Udall amends Piñon Canyon land criteria
By Anne C. Mulkern
Denver Post Staff Writer
Washington - Legislation approved Thursday by a House committee puts conditions on any Army attempt to expand its Piñon Canyon training site in southeastern Colorado but doesn't bar the government from forcing landowners to sell.
Democratic Rep. Mark Udall, of Eldorado Springs, added language on Piñon Canyon to a larger bill that still must pass Congress. Udall's measure sets up a list of criteria the military must meet before it can force property owners to sell their land.
"It urges the Army to do everything but use eminent domain," Udall said.
The legislation tells the Army, "Here are the expectations Congress has of you as you move forward," Udall said.
The Army has said it needs an additional 418,000 acres spanning six counties in order to triple the size of its Fort Carson training site.
A group opposed to the expansion said Udall "failed Colorado" because the legislation does not stop the expansion.
Lon Robertson, president of the Piñon Canyon Expansion Opposition Coalition, said Udall's stance is at odds with 14 southern Colorado county commissions that voted against the expansion, and a bill passed by the legislature and signed by Gov. Bill Ritter. That measure, which withdraws consent from the use of condemnation to acquire land for the expansion, doesn't carry legal weight because the state can't override federal eminent domain powers.
The House Armed Services Committee wouldn't consider banning eminent domain, Udall said.
That meant Udall was "faced with the choice of doing nothing at all and letting the Pentagon fumble along ... or putting some markers down with public expectations about the process, including forcing the Army to answer the fundamental question: Why do you need this expansion?" said his chief of staff, Alan Salazar.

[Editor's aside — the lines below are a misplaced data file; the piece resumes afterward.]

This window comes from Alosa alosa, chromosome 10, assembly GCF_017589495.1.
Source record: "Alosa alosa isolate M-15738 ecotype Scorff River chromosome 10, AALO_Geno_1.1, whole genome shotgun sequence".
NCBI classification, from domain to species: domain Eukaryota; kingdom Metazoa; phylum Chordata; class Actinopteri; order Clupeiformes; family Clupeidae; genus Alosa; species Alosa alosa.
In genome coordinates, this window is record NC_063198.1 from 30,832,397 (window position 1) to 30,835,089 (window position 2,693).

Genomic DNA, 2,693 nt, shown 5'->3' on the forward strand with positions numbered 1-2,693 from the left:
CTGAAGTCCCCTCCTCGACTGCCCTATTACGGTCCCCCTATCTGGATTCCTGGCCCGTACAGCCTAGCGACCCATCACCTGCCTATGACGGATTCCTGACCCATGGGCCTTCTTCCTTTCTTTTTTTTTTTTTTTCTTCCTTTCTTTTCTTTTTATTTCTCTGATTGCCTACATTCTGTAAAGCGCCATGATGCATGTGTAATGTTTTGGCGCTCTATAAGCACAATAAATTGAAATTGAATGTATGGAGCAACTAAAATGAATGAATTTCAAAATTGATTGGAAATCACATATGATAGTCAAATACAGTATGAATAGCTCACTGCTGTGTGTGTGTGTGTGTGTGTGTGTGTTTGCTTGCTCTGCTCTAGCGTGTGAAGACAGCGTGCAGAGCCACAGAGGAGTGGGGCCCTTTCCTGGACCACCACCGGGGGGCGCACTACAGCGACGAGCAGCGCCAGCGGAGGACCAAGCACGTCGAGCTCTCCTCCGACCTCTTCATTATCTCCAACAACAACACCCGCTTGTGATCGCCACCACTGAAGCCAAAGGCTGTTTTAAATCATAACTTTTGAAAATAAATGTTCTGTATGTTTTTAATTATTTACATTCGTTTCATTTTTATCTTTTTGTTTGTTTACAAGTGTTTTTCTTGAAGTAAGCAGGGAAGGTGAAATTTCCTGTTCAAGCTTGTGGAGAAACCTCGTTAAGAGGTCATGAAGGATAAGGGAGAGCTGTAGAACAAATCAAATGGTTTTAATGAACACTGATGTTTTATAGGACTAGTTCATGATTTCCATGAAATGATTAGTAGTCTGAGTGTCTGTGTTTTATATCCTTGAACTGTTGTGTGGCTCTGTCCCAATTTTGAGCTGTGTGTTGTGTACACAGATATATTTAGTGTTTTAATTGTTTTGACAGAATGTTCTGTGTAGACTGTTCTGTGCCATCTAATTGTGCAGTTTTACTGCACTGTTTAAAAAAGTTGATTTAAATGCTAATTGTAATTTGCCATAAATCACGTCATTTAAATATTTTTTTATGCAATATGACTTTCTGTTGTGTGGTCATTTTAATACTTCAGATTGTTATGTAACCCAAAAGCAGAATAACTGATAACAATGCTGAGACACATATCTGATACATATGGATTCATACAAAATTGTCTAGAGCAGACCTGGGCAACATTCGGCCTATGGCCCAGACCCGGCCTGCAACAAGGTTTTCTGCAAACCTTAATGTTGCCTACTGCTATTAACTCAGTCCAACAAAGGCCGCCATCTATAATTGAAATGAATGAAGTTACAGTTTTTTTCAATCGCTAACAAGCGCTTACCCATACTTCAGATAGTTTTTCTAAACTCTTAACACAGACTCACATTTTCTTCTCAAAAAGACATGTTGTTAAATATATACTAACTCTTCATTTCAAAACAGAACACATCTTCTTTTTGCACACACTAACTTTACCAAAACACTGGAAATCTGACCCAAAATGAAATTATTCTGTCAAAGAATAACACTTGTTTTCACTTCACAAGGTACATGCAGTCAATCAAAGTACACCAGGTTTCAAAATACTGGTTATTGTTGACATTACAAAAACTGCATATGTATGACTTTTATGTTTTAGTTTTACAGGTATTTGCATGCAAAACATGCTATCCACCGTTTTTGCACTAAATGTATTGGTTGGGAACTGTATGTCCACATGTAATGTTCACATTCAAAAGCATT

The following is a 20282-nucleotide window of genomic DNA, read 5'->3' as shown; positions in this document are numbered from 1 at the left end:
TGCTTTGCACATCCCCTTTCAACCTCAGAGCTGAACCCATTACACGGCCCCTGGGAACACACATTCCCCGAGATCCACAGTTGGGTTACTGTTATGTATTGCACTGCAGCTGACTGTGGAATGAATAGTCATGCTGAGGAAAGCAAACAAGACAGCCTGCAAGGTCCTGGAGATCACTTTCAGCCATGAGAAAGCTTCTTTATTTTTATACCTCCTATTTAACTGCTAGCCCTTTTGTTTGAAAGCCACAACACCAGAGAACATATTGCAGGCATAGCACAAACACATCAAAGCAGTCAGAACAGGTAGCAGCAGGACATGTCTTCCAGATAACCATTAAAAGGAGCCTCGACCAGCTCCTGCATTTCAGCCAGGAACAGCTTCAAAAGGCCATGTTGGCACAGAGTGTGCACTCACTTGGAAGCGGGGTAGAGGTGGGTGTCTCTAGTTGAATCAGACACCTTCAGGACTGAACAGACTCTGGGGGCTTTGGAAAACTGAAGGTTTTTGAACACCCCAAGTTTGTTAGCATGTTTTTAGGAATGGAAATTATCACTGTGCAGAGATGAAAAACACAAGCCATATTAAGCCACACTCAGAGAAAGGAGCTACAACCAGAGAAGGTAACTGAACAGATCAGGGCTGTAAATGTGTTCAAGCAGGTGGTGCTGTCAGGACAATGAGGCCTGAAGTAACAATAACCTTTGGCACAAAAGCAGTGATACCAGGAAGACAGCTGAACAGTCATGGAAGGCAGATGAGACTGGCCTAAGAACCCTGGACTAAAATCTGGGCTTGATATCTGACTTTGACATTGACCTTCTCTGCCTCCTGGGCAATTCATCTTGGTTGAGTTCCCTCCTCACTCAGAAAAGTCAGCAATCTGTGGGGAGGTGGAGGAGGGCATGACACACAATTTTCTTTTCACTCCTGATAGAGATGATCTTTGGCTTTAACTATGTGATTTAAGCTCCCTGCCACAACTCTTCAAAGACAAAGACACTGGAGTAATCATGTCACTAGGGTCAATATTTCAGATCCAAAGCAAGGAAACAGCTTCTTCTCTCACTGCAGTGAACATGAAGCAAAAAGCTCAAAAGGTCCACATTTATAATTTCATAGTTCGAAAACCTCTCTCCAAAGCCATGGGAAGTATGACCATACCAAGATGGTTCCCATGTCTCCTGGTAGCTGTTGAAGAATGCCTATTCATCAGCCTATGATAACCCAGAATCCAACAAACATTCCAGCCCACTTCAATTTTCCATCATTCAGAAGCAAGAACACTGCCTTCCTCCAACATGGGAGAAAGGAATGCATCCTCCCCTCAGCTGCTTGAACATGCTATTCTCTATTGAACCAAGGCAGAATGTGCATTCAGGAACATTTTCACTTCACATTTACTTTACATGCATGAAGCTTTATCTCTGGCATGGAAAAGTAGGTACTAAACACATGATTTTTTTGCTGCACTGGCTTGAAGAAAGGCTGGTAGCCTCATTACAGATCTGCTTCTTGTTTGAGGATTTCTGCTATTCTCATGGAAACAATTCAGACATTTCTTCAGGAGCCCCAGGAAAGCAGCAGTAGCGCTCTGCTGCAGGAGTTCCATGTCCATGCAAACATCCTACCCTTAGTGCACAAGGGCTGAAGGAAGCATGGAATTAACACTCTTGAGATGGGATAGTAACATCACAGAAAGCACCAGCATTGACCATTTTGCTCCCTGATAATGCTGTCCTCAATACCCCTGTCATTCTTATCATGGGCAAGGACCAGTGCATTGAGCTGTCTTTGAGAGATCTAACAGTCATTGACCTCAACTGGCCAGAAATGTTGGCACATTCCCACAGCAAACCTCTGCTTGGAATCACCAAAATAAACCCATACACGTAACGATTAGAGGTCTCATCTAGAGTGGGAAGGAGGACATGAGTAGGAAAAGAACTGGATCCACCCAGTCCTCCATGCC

Some of the conditions included in the bill are steps the Army already would have to take, and others are measures that the Army has said it's willing to do, said Lt. Col. David Johnson, spokesman at Fort Carson.
The criteria Udall put in the bill that the Army would have to meet before forcibly buying property include: analyzing other alternatives and the effect on the environment, evaluating leases over purchases of land, paying costs for landowners who want to seek third-party arbitration, giving the Colorado governor a voice in the conditions under which state lands could be used for military purposes, and providing a guarantee of public access to cultural and historic sites on the land.
Sens. Wayne Allard, R-Colo., and Ken Salazar, D-Colo., have said they have concerns about eminent domain at Piñon Canyon.
Democratic Rep. John Salazar, of Manassa, said he fears the plan would demolish the budgets of affected counties, which would lose property-tax revenues.
It would then have to be merged with a similar Senate bill.
Republican Rep. Marilyn Musgrave, of Fort Morgan, opposes the expansion plan.
Republicn Rep. Doug Lamborn, of Colorado Springs, said that "any expansion, to the extent possible, should protect the private property rights of landowners."
The House Armed Services Committee approved the bill, which now must go to a vote of the entire House.